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The world’s largest 1,000 public corporate R&D spenders recently hit a record high of US$638 billion ensuring life-changing innovation at every turn. Or does it?
The pace continues to quicken on Capitol Hill this week with a number of hearings relevant to entrepreneurial development and startups in general. USAID is in the discussion on the future of Egypt and Syria and how it can support broader development (and entrepreneurs) there. Other topics covered by hearings include: a review of the JOBS Act at a year and a half, improving the US patent system, broadband adoption in the US, cyber-security, basic energy research and PPACA implementation challenges.
Each day, Innovation Daily checks the pulse of global innovation--courtesy of Innovation America. Here, we take a look at a handful of relevant stories it compiled last week.
Following last week’s comments on the Global Entrepreneurship Research Network, I offer a second and final post on matters arising from the government-convened entrepreneurship summit in Kuala Lumpur. The roundtable discussion among “startup policy” experts on October 12 signaled a new chapter in knowledge creation around how governments can better enable their startup communities.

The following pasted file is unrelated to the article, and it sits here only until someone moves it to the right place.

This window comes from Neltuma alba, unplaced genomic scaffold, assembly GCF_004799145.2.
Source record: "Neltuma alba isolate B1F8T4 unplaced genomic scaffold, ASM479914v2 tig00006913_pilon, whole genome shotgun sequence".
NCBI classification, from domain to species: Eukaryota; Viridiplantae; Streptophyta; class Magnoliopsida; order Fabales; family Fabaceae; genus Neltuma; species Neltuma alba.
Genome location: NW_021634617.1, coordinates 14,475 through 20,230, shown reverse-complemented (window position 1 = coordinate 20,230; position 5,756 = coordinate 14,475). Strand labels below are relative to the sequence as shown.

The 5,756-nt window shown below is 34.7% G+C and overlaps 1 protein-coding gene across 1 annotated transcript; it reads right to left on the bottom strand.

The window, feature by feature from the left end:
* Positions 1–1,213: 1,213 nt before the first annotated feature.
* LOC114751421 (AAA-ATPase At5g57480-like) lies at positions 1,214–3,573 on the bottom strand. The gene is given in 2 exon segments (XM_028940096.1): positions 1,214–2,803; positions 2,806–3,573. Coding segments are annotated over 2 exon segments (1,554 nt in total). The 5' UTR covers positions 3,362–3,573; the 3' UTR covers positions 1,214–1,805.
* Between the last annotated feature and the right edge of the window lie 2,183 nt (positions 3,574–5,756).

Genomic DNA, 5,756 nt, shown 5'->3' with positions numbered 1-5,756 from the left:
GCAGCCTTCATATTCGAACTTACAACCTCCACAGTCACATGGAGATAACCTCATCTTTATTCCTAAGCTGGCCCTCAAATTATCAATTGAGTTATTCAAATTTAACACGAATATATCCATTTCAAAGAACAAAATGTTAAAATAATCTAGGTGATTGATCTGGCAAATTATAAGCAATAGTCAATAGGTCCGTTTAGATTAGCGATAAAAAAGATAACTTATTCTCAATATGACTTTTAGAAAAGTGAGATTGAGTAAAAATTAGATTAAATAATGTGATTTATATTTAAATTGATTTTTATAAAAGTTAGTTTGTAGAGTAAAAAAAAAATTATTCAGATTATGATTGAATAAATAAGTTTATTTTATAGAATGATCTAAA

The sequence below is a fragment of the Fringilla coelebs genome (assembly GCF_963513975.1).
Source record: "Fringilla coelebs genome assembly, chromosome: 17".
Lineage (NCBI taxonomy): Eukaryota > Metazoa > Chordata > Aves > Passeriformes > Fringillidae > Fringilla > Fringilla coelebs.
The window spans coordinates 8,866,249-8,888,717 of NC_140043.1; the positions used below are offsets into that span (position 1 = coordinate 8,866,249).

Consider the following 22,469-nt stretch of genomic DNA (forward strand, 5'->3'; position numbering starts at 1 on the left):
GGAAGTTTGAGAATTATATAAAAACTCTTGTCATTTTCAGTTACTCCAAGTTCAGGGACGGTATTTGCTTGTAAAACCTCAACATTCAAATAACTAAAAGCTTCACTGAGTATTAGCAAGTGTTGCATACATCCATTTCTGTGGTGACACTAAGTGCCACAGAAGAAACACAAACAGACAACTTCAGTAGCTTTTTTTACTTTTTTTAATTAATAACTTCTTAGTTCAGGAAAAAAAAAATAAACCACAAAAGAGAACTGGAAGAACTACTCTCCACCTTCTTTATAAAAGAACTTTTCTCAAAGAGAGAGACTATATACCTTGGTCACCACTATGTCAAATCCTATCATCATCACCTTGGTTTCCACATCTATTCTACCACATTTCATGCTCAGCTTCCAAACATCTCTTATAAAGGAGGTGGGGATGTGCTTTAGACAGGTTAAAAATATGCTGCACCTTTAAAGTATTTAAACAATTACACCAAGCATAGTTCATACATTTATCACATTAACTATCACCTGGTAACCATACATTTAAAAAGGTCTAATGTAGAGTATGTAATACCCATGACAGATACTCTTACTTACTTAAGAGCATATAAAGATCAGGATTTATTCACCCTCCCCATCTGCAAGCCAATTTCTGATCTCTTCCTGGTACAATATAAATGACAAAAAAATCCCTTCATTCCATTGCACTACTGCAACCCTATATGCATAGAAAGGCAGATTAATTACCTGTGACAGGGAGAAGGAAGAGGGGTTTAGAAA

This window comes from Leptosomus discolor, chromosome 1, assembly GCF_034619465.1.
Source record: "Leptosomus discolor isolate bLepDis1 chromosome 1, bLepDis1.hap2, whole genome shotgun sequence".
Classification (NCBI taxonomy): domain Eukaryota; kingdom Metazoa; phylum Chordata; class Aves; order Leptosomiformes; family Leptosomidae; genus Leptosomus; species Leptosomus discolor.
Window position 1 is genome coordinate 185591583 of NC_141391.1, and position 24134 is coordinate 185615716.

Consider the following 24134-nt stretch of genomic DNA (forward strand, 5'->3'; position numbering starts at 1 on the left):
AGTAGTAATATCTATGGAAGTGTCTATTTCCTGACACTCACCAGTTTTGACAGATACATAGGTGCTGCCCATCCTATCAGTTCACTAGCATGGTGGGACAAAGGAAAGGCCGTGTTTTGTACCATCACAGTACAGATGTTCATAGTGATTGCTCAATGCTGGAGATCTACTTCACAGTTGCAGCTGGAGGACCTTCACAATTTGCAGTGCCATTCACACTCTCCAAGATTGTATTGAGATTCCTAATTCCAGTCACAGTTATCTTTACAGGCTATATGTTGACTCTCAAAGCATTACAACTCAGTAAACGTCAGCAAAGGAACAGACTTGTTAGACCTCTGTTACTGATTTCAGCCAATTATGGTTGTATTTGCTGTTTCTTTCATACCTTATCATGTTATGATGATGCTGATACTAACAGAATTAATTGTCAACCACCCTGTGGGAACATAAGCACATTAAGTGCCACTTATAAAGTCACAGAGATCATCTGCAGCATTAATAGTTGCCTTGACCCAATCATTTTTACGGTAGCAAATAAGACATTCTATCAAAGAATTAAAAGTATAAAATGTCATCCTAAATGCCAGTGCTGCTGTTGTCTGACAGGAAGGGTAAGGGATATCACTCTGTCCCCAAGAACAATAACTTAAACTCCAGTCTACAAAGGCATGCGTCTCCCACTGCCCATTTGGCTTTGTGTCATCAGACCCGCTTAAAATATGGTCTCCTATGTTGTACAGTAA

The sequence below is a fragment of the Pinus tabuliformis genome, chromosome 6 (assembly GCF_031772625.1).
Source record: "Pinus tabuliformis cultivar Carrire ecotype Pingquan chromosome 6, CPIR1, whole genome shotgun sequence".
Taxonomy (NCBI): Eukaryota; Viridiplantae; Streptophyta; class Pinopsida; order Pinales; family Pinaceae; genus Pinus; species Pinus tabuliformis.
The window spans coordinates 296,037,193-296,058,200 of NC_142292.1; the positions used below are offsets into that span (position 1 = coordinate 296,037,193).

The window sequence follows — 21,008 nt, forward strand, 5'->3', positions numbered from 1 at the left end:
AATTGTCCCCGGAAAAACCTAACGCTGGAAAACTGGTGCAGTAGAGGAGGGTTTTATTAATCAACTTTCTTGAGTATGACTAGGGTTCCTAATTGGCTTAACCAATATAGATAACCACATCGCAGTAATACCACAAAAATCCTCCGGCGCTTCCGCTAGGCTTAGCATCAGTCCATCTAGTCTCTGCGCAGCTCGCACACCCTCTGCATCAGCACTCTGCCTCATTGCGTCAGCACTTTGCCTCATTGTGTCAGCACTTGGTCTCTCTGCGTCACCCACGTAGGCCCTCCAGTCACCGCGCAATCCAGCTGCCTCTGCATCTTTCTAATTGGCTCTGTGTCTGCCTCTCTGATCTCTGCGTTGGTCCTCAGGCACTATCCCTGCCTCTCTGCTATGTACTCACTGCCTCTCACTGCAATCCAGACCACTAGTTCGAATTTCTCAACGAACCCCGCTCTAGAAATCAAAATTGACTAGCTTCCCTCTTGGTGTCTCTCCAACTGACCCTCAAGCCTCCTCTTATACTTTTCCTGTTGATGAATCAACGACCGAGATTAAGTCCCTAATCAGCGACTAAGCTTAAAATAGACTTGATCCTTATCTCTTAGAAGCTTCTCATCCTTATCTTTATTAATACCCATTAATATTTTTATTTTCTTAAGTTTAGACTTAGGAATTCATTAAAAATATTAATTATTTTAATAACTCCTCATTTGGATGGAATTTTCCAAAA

You can file this under "the impact of networks"--or perhaps more simply, "it takes one to know one." A new paper from the Kauffman Foundation shows that there is a link between knowing an entrepreneur and being one yourself. And while "Getting the Bug: Is (Growth) Entrepreneurship Contagious?" doesn't necessarily suggest causality, it doesn't take a leap of faith to think that connecting the uninitiated to more entrepreneurs would increase the likelihood that they would become entrepreneurs themselves.
A pair of reports coming out in the last week point paint a picture of a fairly stable angel investing market in the U.S. The Q2 2013 Halo Reportfrom the Angel Resource Institute and the Q1 Q2 2013 Angel Market Report from the Center for Venture Research suggest that year-on-year numbers were either fairly flat or trending upward slightly.
With the federal government back in business, a couple of House committee hearings are on our radar screen for the week ahead. Financial Services examines challenges to capital formation while Energy & Commerce review the evolution of wired communications networks. Currently there aren't any hearings scheduled on the Senate side--but the Senate Committee on Small Business and Entrepreneurship has an archived webcast of a hearing last week featuring small business owners on the impact of the government shutdown.
Why schedule hearings when the federal government is shutdown and facing default? No Congressional committees have scheduled relevant hearings for the week ahead. Meanwhile, all eyes are on the October 17 default deadline which would be more than a blip on the global economic radar.
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